Motorcycles are amazing. Can you imagine, in the highly competitive world of automobiles, that a company could bring out a particular model and continue to sell it, virtually unchanged (except for a new and improved price, of course), for 20 years? But that sort of thing happens occasionally in motorcycling, as it did with Kawasaki’s Ninja 250R. This little pocket rocket was introduced in 1986, updated for 1988, and that same bike sold for 20 model years, essentially unchanged, through 2007. Now finally, Kawasaki has introduced a new, updated Ninja 250R, and it invited the press to take it out for a 100-mile day last spring.
The Ninja 250R was Kawasaki’s best-selling model for 2007, and thus extremely important for the company. Kawasaki’s research revealed that fully 62 percent of Ninja 250R customers are first-time buyers, and a third are women (in the industry overall, only about 10-15 percent of bike buyers are women). Some 46 percent are 16 to 29 years of age, and 42 percent of all Ninja 250R buyers have six months or less of riding experience. Thus, the model is also important for bringing new riders to motorcycling. With these factors in mind, Kawasaki had to be very careful when updating this model to offer not only a better motorcycle for experienced riders, but also to keep it user friendly for new riders, and affordable. It had sold for just $2,999 in 2007–what would the new bike’s price be?
As for what Ninja 250R buyers wanted, Kawasaki’s research showed that the top three reasons people purchase this model are (in order of importance) Price/ Deal offered, Styling/Appearance and Cost of Insurance. Therefore, the new bike would have to continue to attract new riders, to be rider friendly (defined as compact, lightweight and easy to operate) and affordable, while looking sporty and being a blast to ride.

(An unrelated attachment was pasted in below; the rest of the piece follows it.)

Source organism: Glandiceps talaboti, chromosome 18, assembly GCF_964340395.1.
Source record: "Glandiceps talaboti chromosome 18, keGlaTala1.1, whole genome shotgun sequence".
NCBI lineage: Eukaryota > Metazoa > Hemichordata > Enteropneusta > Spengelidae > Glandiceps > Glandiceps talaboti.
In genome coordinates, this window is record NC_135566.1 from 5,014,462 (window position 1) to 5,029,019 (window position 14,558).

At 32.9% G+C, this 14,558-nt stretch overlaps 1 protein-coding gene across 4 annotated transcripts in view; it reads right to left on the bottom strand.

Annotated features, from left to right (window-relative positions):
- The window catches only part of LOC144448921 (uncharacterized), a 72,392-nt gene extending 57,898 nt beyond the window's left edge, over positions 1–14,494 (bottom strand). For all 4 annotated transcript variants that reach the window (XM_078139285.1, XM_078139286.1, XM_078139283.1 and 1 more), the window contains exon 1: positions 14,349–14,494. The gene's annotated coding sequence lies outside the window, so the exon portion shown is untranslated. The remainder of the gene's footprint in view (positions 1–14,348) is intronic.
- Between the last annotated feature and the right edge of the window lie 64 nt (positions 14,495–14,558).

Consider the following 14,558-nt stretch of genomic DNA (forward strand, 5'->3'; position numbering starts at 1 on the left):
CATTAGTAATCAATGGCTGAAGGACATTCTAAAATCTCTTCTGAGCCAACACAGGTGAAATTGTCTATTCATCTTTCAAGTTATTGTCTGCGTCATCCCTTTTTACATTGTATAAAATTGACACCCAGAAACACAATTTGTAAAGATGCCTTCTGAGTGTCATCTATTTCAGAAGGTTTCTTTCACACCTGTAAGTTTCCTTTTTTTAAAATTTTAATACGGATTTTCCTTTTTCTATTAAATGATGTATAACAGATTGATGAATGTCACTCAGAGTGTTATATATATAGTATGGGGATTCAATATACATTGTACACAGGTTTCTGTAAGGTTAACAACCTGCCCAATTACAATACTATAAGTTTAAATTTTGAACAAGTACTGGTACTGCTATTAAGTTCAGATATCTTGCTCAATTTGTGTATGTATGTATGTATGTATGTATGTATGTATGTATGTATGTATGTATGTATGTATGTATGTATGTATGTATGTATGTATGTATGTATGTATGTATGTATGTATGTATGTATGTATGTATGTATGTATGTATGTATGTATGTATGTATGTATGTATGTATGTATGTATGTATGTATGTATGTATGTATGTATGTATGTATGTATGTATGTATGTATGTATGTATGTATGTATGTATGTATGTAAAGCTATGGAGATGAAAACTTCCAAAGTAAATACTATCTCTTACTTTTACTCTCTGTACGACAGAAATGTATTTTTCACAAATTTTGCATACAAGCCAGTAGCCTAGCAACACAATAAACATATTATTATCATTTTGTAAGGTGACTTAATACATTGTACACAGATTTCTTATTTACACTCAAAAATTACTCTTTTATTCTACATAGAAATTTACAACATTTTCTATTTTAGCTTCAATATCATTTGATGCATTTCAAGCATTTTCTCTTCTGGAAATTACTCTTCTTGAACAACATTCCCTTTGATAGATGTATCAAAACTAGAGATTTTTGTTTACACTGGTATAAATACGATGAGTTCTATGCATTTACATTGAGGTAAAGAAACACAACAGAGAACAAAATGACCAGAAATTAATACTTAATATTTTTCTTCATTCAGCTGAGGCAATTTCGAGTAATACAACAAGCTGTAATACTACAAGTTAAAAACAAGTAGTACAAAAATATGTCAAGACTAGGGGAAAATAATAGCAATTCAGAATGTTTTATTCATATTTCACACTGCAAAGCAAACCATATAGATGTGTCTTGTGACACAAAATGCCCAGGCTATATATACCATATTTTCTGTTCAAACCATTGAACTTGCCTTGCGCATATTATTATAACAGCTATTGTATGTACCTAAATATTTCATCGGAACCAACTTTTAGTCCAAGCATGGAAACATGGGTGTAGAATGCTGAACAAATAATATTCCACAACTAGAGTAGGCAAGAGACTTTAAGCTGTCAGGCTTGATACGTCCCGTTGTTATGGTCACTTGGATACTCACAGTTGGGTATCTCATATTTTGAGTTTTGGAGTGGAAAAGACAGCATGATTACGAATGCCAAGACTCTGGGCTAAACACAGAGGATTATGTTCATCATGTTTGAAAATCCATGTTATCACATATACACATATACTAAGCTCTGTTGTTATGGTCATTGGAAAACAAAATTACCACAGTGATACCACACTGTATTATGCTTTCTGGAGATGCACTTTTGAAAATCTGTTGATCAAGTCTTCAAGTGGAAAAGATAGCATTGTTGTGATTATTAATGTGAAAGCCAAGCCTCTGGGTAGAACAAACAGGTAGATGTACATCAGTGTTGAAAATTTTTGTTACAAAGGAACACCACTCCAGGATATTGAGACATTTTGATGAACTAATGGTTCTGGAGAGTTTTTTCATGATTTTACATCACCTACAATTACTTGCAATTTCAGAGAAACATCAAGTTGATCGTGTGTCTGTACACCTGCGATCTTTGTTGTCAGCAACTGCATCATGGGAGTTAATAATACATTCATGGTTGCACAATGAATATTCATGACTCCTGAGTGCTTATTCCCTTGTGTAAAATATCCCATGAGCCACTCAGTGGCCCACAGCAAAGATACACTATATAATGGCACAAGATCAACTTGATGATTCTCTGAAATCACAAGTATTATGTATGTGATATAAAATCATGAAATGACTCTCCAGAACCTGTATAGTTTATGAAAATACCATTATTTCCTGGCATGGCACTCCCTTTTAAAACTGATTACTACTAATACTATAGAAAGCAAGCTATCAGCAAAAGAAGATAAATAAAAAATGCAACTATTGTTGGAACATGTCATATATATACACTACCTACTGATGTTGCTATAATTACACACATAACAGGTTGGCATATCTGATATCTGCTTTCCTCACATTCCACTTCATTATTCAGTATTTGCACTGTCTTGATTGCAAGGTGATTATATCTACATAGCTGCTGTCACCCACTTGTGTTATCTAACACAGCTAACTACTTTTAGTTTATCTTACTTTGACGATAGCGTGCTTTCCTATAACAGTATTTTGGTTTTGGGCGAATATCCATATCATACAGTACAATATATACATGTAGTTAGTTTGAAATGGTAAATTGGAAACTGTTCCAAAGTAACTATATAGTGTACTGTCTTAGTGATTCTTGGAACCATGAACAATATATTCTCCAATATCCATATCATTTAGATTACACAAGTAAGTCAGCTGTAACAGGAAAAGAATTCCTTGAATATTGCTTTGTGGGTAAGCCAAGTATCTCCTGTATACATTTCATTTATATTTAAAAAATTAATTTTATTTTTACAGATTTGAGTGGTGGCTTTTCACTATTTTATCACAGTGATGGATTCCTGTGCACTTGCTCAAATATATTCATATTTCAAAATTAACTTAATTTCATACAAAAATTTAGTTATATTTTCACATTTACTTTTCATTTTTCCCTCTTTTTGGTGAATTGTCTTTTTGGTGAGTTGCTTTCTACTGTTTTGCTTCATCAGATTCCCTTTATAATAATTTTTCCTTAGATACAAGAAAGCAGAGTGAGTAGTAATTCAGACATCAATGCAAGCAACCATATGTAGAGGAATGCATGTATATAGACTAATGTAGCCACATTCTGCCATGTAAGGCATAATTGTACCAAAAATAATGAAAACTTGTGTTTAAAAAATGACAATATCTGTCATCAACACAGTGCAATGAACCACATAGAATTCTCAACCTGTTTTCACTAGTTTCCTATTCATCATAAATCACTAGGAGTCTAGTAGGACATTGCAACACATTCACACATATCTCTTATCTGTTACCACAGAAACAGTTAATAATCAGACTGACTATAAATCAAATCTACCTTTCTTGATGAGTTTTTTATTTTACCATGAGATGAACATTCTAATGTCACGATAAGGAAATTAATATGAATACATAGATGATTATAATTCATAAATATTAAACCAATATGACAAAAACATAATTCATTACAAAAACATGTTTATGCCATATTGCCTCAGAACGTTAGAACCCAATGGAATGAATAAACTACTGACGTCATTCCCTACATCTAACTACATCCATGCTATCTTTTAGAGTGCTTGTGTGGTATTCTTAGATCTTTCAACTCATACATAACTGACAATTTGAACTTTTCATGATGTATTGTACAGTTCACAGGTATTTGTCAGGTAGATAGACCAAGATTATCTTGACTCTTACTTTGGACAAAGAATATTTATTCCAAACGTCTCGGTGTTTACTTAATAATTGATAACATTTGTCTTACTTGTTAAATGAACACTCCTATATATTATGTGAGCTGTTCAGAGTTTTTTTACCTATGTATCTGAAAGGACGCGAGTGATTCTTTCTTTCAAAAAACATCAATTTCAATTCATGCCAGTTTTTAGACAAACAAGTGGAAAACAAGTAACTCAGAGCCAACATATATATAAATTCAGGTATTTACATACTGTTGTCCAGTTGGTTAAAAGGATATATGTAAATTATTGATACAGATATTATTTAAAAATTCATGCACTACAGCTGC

In an attempt to remain true to the Ninja 250R concept, while improving the bike, Kawasaki started by addressing the 250R’s major concerns. To many riders, the existing 250R felt more like a playbike than a true sportbike. Its lack of low-end torque required that it be revved fairly high from a standing start. To address this, Kawasaki gave the liquid-cooled, 249cc, DOHC, parallel twin new heads with reshaped intake and exhaust ports, and more compact combustion chambers, all in the interest of enhanced midrange. The four new valves per cylinder get thinner heads to reduce reciprocating mass, and to increase flow. The camshafts are new, with increased lift and duration. The six-speed transmission gets new shaft splines, and the twin 30mm Keihin carburetors carry revised jetting. The radiator is new, as is the 2-into-1 exhaust system; the previous version had dual exhausts. As in the past, the bike has chain final drive.
Styling of the all-new bodywork is definitely sporty, yet strongly reminiscent of the Ninja line. Though the fuel tank looks smaller, it holds the same 4.8 gallons as its predecessor. The bike carries new dual headlights and taillight, a new two-piece seat and new switches and controls. While the previous version ran on 16-inch wheels, the ’08 model has 17-inchers that are also wider so it can carry a wider variety of low-profile, bias-ply tires; our test bike carried Bridgestone Battlax BT45s.